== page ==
It’s Okay to Need a Team
Lastly, Haikyuu!! Where to even begin with this show… I could write a whole post (probably many) on just this show. Annalyn’s already written a few posts on it, in fact. However, right now, I want to focus on two specific characters: Kageyama and Tsukishima (and I promise this is not just because I fangirl a lot over these two, haha). These two are probably tied as the most reclusive, anti-social members on Karasuno High’s team. At the beginning of the show, they even go so far as being straight-up mean on occasion. So, why these two? As an introvert who has trouble connecting with people (like Kageyama) and, when anxious in social situations, has a tendency to become cold, analytical, and sometimes mean as a form of self-defence (like Tsukishima), I empathize a lot with these two. I’ve also loved watching their growth through the two-and-a-half-ish seasons that are out at the time of my writing this. See, while never stated explicitly, we’re given a pretty good idea that despite being on the team, these two guys sometimes feel lonely. They feel less like a part of the team as a whole and more like one individual on the team. However, when they start to make efforts to open up and reach out to connect, the team reaches right back.
While I’m not saying everyone will find that reaching out to those around them will result in a warm welcome, I am saying that sometimes us feeling lonely or isolated is just as much (if not more so) our fault as that of those around us. You can’t be on a team that won’t let you join, but you can’t be part of the team you don’t try to join. When I look at that short list of people I feel safe talking to about my struggles, I’m reminded that it’s probably mostly my fault it’s that short. Since I struggle with starting and maintaining friendships, I’m guilty of often leaving a lot of the work of connecting to the other person. Like Kageyama and Tsukishima, I need to start putting in more effort on my end. This is especially true since God didn’t design us to be alone ; despite being in direct relationship with God, God knew it was not good for Adam to be alone, and thus created Eve (Genesis 2:18-22).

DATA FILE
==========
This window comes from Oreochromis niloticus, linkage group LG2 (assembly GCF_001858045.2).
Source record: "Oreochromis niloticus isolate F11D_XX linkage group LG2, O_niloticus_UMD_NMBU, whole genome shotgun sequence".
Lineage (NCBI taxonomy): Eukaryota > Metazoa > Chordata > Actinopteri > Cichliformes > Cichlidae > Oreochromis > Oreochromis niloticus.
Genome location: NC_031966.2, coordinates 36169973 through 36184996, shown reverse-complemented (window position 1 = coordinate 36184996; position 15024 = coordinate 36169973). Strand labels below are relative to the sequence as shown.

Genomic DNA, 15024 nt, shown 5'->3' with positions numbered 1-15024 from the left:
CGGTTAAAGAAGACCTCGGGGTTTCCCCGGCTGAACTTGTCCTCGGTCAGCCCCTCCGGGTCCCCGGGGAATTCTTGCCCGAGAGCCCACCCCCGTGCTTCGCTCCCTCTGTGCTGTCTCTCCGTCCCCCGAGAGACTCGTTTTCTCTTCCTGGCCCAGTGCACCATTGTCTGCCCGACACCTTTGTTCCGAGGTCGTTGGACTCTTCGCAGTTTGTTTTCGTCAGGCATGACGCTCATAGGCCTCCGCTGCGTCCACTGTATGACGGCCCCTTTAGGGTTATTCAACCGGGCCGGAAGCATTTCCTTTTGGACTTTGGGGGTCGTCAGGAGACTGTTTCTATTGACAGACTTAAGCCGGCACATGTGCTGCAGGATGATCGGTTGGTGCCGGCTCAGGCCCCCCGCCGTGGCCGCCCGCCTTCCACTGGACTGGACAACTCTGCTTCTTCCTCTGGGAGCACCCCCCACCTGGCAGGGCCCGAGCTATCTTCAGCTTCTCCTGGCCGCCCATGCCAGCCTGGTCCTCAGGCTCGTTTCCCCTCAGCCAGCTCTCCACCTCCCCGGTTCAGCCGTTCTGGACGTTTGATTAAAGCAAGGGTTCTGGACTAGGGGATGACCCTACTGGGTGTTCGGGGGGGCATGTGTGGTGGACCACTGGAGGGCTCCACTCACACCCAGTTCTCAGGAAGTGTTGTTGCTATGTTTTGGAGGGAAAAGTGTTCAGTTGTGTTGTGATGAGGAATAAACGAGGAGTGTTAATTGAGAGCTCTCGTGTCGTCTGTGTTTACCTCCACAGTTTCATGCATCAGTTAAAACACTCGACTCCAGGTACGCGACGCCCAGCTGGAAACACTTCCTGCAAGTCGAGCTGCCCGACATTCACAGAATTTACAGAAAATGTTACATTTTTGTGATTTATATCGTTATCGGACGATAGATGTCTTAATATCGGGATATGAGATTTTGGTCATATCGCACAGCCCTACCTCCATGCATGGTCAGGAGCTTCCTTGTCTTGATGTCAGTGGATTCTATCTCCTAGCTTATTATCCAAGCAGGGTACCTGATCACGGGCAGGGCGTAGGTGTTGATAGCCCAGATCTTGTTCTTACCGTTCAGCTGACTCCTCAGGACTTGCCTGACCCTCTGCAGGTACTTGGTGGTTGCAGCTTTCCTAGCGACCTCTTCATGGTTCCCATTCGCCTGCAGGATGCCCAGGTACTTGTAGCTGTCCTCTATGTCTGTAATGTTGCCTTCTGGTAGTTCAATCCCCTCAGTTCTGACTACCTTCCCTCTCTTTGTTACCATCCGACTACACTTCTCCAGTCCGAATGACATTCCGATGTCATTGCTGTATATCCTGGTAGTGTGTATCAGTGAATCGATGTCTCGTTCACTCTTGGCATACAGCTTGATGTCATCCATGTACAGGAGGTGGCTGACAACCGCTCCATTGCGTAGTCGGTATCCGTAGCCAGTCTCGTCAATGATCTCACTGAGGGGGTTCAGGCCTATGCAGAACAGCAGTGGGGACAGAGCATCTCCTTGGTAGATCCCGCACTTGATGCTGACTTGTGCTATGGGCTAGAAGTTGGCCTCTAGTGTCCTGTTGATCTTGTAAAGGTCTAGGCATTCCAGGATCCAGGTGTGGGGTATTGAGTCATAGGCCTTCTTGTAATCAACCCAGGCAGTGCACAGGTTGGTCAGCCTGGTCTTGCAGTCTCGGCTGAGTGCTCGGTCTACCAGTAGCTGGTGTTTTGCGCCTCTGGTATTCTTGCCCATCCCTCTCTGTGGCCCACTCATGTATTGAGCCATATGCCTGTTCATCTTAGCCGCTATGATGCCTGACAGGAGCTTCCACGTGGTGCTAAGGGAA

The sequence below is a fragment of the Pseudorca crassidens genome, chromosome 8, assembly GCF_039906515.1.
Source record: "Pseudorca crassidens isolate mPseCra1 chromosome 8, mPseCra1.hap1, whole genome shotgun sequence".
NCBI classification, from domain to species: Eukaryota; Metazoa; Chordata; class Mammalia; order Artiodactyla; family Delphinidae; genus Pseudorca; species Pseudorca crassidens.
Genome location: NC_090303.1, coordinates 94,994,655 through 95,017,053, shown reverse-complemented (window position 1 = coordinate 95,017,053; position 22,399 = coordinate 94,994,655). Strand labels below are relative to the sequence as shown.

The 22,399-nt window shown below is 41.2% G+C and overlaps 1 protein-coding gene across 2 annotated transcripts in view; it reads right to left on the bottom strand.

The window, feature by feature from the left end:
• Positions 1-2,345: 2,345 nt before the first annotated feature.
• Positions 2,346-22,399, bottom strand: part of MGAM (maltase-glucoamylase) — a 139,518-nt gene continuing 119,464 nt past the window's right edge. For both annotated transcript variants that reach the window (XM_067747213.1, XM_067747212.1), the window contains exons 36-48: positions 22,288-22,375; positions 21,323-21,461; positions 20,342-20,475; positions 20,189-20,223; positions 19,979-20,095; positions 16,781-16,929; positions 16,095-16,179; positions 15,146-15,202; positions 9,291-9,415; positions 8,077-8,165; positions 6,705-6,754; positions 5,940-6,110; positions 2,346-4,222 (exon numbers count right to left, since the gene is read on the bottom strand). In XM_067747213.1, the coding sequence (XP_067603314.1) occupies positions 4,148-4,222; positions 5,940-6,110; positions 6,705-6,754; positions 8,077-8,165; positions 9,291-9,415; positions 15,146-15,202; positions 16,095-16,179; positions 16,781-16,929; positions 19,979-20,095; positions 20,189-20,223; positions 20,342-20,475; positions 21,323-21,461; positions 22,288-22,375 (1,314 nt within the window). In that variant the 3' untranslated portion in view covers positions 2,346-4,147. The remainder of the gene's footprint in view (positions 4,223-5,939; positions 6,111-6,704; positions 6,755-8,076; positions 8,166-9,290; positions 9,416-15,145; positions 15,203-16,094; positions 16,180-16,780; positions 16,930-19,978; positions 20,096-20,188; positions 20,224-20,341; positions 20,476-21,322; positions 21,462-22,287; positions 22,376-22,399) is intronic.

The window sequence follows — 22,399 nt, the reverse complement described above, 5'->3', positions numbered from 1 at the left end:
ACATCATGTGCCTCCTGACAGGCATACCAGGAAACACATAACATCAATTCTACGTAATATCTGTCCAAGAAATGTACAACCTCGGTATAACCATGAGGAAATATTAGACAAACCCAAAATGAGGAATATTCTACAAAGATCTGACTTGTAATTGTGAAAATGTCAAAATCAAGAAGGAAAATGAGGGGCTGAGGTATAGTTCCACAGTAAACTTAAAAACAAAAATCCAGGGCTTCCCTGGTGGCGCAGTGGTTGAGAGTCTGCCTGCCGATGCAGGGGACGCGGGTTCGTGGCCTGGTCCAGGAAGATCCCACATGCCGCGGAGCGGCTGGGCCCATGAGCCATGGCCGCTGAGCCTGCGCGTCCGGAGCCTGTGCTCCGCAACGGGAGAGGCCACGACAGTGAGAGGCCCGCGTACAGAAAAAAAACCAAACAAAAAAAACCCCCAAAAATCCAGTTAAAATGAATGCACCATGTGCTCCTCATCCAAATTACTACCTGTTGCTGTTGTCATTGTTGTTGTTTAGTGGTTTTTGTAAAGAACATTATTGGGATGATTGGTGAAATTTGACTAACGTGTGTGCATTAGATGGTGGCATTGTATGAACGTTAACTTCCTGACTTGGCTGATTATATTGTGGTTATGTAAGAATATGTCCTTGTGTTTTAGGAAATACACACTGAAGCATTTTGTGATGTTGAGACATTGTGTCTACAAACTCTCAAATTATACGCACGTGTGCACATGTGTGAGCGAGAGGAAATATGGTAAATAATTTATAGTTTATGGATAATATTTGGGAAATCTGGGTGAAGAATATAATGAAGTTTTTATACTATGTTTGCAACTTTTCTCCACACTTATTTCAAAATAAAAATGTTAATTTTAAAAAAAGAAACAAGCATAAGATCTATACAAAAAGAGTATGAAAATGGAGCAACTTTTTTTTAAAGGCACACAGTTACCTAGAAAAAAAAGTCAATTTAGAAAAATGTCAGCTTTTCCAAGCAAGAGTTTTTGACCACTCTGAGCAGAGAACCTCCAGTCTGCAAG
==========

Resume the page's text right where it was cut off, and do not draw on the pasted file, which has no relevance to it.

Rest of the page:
Going nowhere near covering all the reasons, that’s how I, the sports-avoiding-geek, have become hooked on sports anime. Learning about the actual sports and picking up on the terms and rules has become fun (I’m still not sure how that’s become enjoyable) but the main reason I love it is that it’s got so many sports lessons that aren’t just sports lessons. They’re full of reminders that sometimes it’s hard to keep moving forward. Sometimes, you’ll fail. A lot of times your progress may feel like you take two steps forward, then a few steps back. If you sit still and don’t push toward any goal (can be as simple as “I will finally clean out my closet today” or as big as “I want to become a doctor”), you’ll get stuck moving nowhere – or worse, moving backwards.
Every one of us, no matter where we are in life, hits roadblocks. We can choose to let them stop us, or we can keep pressing forward, like those persistent protagonists in sports anime. If Toono gave up because of his weight, he’d never have discovered his ability to learn cheer-leading. If Tsukishima and Yuri let their doubt become greater than their motivation to press on, they would have let go of very important parts of their life. If Kageyama and Tsukushima never took a chance to reach out, they never would have found everyone else reaching back. If you’re going through something, or a few somethings, like I was last month, you will never move forward in it by giving up. You may also be stuck there far longer than necessary if you “just wait for things to get better” or “just pray about it” and don’t actually do anything. Do what it takes to believe in yourself, pick a goal and the motivation to get there, and find yourself a team to have your back. Then the next time you feel you’ve taken a step back, push yourself to take two more forward. When life throws everything it has at you, it’s your move. Make it count.